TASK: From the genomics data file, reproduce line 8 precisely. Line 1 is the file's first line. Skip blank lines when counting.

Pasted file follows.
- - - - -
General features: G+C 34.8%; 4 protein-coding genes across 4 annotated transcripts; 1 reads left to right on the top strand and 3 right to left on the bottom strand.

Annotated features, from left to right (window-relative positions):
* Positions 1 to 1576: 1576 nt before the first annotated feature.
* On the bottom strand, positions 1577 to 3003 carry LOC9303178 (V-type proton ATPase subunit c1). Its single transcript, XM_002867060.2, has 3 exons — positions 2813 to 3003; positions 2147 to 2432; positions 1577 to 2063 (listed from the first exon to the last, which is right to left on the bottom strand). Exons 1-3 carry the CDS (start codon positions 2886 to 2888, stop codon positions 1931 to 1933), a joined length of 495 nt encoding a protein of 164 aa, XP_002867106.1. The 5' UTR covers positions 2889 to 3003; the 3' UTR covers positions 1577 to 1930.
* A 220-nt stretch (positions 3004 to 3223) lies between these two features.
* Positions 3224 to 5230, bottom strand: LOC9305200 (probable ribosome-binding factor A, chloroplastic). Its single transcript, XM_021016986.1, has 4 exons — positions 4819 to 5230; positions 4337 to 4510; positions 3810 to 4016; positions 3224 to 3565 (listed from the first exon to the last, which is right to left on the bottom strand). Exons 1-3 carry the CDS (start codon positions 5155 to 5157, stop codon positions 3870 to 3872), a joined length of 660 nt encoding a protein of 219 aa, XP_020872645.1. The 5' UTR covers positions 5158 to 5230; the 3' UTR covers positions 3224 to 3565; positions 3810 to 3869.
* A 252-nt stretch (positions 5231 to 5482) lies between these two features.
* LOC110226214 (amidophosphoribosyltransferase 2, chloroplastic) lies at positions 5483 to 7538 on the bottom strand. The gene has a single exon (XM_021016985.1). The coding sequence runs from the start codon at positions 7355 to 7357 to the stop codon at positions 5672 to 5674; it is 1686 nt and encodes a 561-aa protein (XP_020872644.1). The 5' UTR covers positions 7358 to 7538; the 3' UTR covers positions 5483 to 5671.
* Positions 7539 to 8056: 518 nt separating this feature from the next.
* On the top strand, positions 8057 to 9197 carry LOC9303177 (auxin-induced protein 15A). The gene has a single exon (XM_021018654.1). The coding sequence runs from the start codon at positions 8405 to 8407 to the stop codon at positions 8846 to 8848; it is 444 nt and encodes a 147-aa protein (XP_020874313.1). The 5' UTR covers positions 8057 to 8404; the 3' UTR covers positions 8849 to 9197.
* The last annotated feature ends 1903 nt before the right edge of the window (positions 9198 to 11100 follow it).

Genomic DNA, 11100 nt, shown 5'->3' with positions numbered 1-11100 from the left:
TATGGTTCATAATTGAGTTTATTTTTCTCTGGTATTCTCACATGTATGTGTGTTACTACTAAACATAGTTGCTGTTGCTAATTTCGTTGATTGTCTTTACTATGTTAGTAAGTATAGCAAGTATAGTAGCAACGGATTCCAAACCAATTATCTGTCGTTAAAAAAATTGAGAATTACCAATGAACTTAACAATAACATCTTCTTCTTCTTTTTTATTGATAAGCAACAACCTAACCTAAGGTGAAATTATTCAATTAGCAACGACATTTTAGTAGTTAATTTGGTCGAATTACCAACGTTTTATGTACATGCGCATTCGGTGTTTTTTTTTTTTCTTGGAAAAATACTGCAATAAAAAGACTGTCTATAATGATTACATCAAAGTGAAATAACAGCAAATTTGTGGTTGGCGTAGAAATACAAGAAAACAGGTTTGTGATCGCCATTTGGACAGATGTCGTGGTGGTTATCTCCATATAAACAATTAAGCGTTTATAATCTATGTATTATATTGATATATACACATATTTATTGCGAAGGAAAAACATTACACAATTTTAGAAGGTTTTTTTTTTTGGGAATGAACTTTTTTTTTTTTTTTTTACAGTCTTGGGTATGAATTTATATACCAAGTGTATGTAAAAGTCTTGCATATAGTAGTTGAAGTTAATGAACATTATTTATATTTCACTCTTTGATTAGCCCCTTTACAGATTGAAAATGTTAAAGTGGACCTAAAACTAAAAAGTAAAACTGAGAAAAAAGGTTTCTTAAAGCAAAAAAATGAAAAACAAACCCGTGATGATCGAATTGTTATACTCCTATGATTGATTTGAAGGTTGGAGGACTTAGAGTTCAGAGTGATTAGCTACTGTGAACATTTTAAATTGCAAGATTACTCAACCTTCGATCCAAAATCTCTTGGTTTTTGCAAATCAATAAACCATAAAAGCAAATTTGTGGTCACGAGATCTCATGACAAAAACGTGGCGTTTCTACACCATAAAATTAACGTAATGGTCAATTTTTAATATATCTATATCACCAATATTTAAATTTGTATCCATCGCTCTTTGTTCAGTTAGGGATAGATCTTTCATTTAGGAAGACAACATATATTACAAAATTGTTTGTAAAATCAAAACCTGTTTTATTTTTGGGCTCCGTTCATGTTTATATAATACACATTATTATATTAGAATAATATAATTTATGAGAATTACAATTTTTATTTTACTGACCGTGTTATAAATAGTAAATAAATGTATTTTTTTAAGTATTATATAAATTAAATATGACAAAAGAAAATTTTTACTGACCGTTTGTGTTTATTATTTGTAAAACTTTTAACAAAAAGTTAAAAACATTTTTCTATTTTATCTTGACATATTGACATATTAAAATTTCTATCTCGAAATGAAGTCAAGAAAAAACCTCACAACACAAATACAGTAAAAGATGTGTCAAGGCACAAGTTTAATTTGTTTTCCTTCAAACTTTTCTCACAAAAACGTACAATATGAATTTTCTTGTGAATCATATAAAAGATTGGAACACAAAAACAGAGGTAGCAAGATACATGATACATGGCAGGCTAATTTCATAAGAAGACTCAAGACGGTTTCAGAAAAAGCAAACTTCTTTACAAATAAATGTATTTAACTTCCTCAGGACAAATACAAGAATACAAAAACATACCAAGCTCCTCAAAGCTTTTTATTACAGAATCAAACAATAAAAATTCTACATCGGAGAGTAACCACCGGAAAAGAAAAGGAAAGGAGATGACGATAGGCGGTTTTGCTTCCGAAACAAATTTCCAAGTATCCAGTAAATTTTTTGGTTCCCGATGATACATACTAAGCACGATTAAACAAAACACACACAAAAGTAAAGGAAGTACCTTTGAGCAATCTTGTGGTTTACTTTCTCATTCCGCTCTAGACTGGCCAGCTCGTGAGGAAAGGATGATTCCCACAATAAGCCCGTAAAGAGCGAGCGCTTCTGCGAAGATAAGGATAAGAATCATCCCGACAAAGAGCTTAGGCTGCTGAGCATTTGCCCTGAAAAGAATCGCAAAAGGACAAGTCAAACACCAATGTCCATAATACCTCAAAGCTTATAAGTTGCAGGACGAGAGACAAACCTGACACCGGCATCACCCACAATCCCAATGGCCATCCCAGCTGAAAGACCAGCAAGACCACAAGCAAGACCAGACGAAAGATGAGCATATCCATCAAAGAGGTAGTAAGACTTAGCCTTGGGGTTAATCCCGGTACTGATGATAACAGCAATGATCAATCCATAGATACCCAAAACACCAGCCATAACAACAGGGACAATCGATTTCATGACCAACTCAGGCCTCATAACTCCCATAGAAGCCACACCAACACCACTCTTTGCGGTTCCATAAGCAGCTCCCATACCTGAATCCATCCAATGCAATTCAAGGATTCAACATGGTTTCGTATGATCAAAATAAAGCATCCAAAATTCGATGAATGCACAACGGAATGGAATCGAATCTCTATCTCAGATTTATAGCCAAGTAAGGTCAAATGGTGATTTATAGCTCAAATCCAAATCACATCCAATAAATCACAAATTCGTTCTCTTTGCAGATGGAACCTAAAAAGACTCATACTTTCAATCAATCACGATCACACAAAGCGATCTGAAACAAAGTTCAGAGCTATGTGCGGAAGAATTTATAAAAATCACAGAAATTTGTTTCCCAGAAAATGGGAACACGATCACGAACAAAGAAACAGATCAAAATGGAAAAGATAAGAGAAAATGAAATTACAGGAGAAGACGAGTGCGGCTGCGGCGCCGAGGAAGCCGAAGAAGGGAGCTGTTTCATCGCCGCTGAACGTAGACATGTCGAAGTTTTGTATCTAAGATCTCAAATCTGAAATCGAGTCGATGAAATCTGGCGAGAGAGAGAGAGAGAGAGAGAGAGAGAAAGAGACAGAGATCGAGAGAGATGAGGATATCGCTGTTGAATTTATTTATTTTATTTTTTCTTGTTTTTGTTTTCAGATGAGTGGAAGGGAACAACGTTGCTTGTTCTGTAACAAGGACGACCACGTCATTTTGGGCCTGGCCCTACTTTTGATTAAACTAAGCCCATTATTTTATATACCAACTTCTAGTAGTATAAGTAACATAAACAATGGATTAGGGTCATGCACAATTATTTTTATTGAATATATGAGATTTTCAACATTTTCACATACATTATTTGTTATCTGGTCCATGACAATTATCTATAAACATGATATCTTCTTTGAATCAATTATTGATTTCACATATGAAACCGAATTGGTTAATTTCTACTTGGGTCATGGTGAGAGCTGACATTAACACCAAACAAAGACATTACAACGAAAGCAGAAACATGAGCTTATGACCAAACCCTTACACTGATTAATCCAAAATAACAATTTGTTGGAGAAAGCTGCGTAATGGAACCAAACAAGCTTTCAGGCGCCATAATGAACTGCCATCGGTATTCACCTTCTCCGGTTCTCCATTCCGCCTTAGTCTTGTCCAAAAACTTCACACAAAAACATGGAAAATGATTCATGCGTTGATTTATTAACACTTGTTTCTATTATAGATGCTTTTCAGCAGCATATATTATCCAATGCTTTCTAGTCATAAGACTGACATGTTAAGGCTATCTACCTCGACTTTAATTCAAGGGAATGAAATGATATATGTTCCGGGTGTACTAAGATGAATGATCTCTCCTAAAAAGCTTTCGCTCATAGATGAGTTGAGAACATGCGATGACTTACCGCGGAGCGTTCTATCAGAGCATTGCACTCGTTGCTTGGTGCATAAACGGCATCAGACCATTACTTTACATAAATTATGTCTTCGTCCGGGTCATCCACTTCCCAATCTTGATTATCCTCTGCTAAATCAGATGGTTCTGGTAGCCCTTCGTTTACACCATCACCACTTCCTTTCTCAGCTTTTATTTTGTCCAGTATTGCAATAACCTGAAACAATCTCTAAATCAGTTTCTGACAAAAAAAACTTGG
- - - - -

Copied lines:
* LOC110226214 (amidophosphoribosyltransferase 2, chloroplastic) lies at positions 5483 to 7538 on the bottom strand. The gene has a single exon (XM_021016985.1). The coding sequence runs from the start codon at positions 7355 to 7357 to the stop codon at positions 5672 to 5674; it is 1686 nt and encodes a 561-aa protein (XP_020872644.1). The 5' UTR covers positions 7358 to 7538; the 3' UTR covers positions 5483 to 5671.